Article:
In the current study, migraine attacks will be triggered using Nitroglycerine spray administered under the tongue. Apart from being useful in treating certain heart diseases, Nitroglycerine is a Nitric Oxide donor. Nitric Oxide is thought to increase the cells’ demand for oxygen for cellular respiration (the metabolic system of human brain cells) and this may mimic what happens in daily life when migraine sufferers develop attacks under conditions of increased energy demand, such as with stress. The Headache Group has previous experience with triggering migraine attacks using Nitroglycerine and has published several papers on this subject. Naturally, the volunteers will receive appropriate treatment as soon as symptoms indicate that a migraine attack is developing.

If treatment with inhaled Oxygen will prove to be successful in preventing migraine attacks from being induced by Nitroglycerine, the study will add weight to the theory that migraine implies an abnormality of the energy metabolism and it will shed light on understanding and managing migraine headache and many of the associated symptoms, which can be at least as disabling as the pain.

Taking part in this research includes a clinical review by one of the Research Registrars. If necessary, management recommendations will be made and if required follow up in the Clinic will be organised (in which case a referral from your GP or local neurologist will be needed). No referrals are required for participating in the study. Travel costs will be reimbursed for all the studies. Meals and soft drinks will be provided.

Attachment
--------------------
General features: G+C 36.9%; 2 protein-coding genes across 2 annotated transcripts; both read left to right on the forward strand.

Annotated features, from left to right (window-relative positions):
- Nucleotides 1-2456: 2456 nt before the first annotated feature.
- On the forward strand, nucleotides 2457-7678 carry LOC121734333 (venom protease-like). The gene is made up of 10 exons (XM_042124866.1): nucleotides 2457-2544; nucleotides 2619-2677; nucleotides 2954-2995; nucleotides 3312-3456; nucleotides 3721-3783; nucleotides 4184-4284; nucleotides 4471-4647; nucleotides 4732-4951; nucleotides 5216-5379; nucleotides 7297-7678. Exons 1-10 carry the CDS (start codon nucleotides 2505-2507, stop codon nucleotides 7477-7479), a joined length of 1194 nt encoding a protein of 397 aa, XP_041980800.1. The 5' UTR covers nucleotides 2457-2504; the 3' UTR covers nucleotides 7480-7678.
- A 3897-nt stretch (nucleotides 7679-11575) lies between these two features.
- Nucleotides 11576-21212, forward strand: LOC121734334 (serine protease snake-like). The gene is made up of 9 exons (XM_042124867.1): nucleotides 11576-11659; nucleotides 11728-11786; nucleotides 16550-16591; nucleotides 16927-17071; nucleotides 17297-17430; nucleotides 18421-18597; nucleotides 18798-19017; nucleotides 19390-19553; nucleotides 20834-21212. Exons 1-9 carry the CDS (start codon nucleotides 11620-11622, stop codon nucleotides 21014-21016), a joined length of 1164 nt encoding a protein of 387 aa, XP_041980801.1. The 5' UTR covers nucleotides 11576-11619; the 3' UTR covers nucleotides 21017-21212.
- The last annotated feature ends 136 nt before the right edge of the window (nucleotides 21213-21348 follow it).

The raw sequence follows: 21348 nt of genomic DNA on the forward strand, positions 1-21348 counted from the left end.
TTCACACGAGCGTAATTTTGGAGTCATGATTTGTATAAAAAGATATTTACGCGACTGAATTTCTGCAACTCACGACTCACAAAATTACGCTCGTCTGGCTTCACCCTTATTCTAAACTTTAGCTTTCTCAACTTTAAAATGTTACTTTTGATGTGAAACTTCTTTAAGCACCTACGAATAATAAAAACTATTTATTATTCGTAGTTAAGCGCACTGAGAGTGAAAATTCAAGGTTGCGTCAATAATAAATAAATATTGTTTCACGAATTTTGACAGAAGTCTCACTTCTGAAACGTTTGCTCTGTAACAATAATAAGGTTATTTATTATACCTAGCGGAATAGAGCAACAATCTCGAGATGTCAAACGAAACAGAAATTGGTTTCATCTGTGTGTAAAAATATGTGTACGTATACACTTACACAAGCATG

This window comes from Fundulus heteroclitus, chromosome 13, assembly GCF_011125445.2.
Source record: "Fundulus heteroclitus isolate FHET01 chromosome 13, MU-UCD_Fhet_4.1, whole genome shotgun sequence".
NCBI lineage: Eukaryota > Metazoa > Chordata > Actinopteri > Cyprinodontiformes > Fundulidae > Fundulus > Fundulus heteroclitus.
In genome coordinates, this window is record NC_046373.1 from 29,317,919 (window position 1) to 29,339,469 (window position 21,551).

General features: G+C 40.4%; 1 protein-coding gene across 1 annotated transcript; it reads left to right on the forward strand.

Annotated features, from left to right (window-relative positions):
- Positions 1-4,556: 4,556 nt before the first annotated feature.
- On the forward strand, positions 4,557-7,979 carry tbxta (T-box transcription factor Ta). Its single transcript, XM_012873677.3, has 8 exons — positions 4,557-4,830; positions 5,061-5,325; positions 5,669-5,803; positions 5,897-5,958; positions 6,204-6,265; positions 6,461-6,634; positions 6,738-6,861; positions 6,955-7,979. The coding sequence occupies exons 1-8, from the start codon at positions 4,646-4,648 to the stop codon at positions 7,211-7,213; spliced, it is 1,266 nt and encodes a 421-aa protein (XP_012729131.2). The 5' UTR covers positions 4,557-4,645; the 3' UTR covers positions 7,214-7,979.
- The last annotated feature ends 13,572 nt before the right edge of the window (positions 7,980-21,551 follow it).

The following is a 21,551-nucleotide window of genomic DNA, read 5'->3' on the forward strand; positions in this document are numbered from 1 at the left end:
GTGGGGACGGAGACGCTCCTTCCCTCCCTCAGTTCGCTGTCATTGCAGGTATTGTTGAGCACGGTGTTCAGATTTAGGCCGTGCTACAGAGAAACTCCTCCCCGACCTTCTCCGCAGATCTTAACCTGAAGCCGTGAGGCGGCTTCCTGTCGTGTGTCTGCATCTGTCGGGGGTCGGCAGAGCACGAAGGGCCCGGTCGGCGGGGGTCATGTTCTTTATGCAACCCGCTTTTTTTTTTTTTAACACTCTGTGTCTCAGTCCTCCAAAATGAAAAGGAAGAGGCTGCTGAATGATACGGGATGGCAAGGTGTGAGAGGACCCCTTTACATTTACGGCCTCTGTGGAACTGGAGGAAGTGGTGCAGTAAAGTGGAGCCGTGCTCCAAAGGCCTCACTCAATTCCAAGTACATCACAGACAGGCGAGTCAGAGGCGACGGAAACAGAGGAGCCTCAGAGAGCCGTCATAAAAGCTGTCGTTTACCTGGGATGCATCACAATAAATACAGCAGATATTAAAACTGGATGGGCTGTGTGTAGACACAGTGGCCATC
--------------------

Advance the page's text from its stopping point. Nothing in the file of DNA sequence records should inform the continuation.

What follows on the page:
For more information regarding the study, please contact Dr Juana Marin on 07963 958319 or e-mail [email protected] or write to the Institute of Neurology at the Headache Group, Queen Square, London WC1N 3BG

Physiotherapy and Migraine
The University of Manchester is conducting a study on migraine led by Dr. Ian Davidson. The aim of the study is to find out if physiotherapy to the neck can reduce the frequency, duration and severity of migraine.

They are currently seeking volunteers for this study. Treatment will be based in one of 4 private physiotherapy clinics in and around the Manchester area and will be provided free of charge. You will be required to attend 5 sessions in total, each given once per week for 5 weeks. You would also be expected to complete a number of tests and questionnaires to allow the research team to assess the effect of the treatment.


Frequent use of painkillers complicating chronic migraine
The Headache Group and the National Hospital for Neurology and Neuroscience is looking for a limited number of migraineurs using opiate (codeine, tramadol, oxycodone, morphine)-containing medications on ten or more days a month for their headaches. With this project, the Group is aiming to understand opioid interactions with the mechanisms involved in migraine.


Migraine and PFO (North Midlands)A collaborative study between the North Midlands Headache Clinic and the University of Manchester vascular studies unit is looking at the possible relationship between migraine and patent foramen ovale (PFO). Individuals with migraine (with or without aura), aged 18-45 years will be interviewed, undergo scans and be asked to give blood. There is no planned intervention at this stage.